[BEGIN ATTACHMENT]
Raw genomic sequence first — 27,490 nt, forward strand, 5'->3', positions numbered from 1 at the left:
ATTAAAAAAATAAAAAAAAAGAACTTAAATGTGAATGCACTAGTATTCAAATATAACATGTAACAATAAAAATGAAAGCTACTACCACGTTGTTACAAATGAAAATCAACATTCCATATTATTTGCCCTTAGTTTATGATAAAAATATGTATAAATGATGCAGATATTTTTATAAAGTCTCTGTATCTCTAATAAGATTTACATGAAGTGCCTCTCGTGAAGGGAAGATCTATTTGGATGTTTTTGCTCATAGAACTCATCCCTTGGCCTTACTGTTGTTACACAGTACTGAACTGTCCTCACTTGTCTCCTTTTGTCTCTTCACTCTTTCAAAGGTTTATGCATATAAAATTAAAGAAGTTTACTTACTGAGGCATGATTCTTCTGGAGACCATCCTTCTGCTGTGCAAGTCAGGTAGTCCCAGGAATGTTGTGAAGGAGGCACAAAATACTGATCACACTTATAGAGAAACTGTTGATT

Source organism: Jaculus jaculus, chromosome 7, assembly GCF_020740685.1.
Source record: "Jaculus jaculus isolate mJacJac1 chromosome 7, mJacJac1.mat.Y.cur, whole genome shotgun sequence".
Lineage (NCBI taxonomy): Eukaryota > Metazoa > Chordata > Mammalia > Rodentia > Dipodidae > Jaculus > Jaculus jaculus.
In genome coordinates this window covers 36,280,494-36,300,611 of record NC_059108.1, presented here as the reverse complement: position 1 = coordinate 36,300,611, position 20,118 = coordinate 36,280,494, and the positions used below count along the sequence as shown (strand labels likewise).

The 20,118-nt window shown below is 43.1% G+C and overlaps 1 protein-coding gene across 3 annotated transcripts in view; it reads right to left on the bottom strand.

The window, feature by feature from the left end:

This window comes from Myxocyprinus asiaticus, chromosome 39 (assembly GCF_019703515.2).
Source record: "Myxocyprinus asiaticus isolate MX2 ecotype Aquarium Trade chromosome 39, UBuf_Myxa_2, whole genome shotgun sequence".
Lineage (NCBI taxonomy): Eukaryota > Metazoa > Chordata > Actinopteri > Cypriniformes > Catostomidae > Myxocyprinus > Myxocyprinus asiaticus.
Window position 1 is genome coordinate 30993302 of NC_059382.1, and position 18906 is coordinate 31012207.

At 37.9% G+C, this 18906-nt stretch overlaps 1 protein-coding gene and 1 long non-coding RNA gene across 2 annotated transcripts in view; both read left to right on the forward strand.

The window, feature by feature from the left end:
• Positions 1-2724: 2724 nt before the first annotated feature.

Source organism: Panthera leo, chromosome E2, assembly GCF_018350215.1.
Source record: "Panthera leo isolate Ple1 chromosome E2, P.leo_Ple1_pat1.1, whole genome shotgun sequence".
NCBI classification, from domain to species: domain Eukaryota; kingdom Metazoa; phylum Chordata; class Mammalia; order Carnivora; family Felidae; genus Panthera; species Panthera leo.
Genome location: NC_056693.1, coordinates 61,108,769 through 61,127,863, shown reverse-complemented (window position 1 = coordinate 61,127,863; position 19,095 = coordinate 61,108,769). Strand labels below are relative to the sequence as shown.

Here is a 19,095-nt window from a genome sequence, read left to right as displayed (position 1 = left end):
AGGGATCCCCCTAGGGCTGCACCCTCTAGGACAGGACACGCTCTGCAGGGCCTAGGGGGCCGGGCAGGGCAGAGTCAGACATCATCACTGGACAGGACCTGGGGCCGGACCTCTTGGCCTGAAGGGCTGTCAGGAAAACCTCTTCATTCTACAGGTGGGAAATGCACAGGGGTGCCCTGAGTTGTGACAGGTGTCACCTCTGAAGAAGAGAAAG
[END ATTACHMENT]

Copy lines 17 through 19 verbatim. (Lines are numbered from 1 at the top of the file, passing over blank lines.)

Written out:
Source record: "Panthera leo isolate Ple1 chromosome E2, P.leo_Ple1_pat1.1, whole genome shotgun sequence".
NCBI classification, from domain to species: domain Eukaryota; kingdom Metazoa; phylum Chordata; class Mammalia; order Carnivora; family Felidae; genus Panthera; species Panthera leo.
Genome location: NC_056693.1, coordinates 61,108,769 through 61,127,863, shown reverse-complemented (window position 1 = coordinate 61,127,863; position 19,095 = coordinate 61,108,769). Strand labels below are relative to the sequence as shown.